Dark Water by Chynna Laird (YA Author Interview and Giveaway)
August 30, 2012 in Book Club Possibility, High School Teachers, Journal Writing, Laird Chynna, Young Adult Novels Tags: high school teachers, journal writing, NaNoWriMo, teen books, young adult paranormal novels
Today, I welcome my colleague and fellow WOW! team member, Chynna Laird, with her YA paranormal-suspense novel, Dark Water. Chynna has written a creepy, suspenseful book that also touches on some serious issues contemporary children/teens are dealing with such as a parent at war, PTSD, and death of a loved one. Chynna also has a copy to giveaway, so leave a comment for your chance to win! It’s YA, remember–and I know how many of us adults also love YA!
Margo: Welcome, Chynna, to Read These Books and Use Them. I am so thrilled to host you today and your first YA book, Dark Water. Can you tell us a little about your book?
Chynna: Thanks for having me here, Margo. Yes! Dark Water is a young adult suspense/paranormal. It’s about a sixteen-year old girl trying to solve the mystery of her mother’s disappearance. The deeper she digs, the bigger the mystery seems to get. Here’s the book cover synopsis:
“Some answers are found far beneath the surface…”
Sixteen-year-old Freesia Worth has a mystery to solve—the disappearance of her mother at their family lake house. Her traumatized sister Sage hasn’t said a word ever since that day.
After almost a year, Detective Barry Cuaco has found nothing but frustrating dead ends. Soon he’ll have to let the case go. But Freesia isn’t making it easy for him. She needs answers. Now.
With the help of her secret crush, Rick, and a mysterious Goth girl named Mizu, Freesia learns about an ancient Native legend and a man known as the Watcher of the Lake.
Will Freesia finally uncover the truth? Or will the lake keep its secrets far beneath the dark water?
Margo: Spooky! I hope that Freesia can uncover the truth. (Winks) I read on your website that this was your NaNoWriMo [National Novel Writing Month in November] project in 2011. Tell us a little about the process of Dark Water going from a NaNoWriMo project to a published book.
Chynna: Just before NaNoWriMo, I had this really creepy dream about an old Native man and a ghost he was trying to help. When I got up, I googled Native water legends, and my story came to me. I was so excited about this project, I actually finished it before NaNo was over! After that, I spent a couple of weeks editing and polishing it, then sent it to a publisher I knew who handles several books in the suspense/paranormal genre (Imajin Books). And then Dark Water was born!
Margo:How cool is that! Just goes to show you why we should listen to our dreams! If you had to compare your book to others on the market right now, where would it fit? How is it similar and different from these?
Chynna: I’d have to say that Dark Water is very similar to the works of Chris Grabenstein, Sharon Sala, and Charlotte Blackwell. They all have a wonderful talent of weaving creepiness and fun into their storylines. Dark Water is a bit different in that I also mix in the issues I think that need to be talked about more. Of course, authors have to be very careful when doing this because younger readers do NOT like being preached to. When you write about these issues, you need to make sure that it is at their level and non-preachy. So I hope that I accomplished that. I think I did…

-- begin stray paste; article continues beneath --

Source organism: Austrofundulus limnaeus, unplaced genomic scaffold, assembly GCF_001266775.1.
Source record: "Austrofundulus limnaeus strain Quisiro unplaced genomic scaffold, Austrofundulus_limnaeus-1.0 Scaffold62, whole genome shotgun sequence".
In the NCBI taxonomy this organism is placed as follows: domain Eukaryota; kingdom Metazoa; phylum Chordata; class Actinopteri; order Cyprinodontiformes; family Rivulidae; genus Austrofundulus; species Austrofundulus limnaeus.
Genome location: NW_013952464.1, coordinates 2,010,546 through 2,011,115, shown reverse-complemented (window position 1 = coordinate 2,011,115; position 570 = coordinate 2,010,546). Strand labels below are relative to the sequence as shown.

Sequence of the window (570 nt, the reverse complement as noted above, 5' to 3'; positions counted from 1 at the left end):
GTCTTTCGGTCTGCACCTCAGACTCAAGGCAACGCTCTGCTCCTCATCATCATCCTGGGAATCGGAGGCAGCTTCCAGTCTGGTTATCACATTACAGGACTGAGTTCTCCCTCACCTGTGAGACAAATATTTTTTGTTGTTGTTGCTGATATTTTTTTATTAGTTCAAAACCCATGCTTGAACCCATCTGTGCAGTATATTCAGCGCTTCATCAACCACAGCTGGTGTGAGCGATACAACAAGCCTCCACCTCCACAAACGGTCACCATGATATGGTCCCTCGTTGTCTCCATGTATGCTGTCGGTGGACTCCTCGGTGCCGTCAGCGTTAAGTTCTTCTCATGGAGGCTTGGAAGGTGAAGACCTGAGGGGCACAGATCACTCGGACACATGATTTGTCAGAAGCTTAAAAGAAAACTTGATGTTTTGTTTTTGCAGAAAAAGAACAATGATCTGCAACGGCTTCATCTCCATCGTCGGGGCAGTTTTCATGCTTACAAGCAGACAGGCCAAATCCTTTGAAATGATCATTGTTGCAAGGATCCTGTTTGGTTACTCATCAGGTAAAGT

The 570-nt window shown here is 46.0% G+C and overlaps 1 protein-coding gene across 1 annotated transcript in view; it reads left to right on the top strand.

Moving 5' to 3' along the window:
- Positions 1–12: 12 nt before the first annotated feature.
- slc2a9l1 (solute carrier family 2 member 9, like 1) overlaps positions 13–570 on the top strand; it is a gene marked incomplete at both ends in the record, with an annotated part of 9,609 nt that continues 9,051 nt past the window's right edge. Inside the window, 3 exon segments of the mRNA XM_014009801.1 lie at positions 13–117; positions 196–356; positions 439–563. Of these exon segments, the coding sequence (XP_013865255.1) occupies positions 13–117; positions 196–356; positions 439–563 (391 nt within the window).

Margo: Great, then let me ask: What are some themes you are exploring in this book?
Chynna: There are several issues I touch on in Dark Water. First, the main character, Freesia, is part of a military family. Her father was killed in a mission in Afghanistan. Another theme I touch on is Sensory Processing Disorder (SPD). Freesia’s younger sister, Sage, lives with it, and I give a sense of what it’s like to live with a sibling who has this disorder. I also touch on mental health issues, specifically Post Traumatic Stress Disorder (PTSD). Before she disappeared, Freesia’s mother was a clinical psychologist who worked with children and families coping with this very difficult disorder. Finally, I touch on how young people deal with the very painful situation of parental loss.
I love to educate and stimulate conversation about these issues by weaving the information within a good story. That’s the best way to digest it, I think.
Margo: I couldn’t agree with you more! That’s the entire reason for my blog. How could teachers or parents use Dark Water? Are there certain discussion points that would naturally occur after reading it?
Chynna: I think there would be several discussion points after reading it. Young people may have questions, for example, about what SPD or PTSD is. Teachers can open the discussion to researching and learning about these disorders, how it affects individuals, and what they can do to help raise awareness. Caregivers can use the book to teach tolerance as well as to connect with their children by encouraging questions or concerns. That’s the first step to understanding. =)
Margo: So true! Are you working on any more YA books? I know you’ve written a variety of books—a memoir, a parenting book, a children’s book, and more.
Chynna: Yes I am, actually. I am working on one project that is a YA contemporary (tentatively called Just Shut Up and Drive), a potential action/immortal series as well as a special surprise. ;D
Margo: That sounds great! Maybe one of these days I’ll find a publisher for my YA, and then we can be YA authors together! Anything else you’d like to add about writing for YA and your book, Dark Water?
Chynna: The only thing I’d like to add is that anyone wanting to write in this genre, or already is, should just do it. Research the genre, talk to young people reading these books, and put out the best you can do.
Margo: Chynna, thank you for your time and encouraging words.
Readers, don’t forget to leave a comment by Sunday September 2 for your chance to win!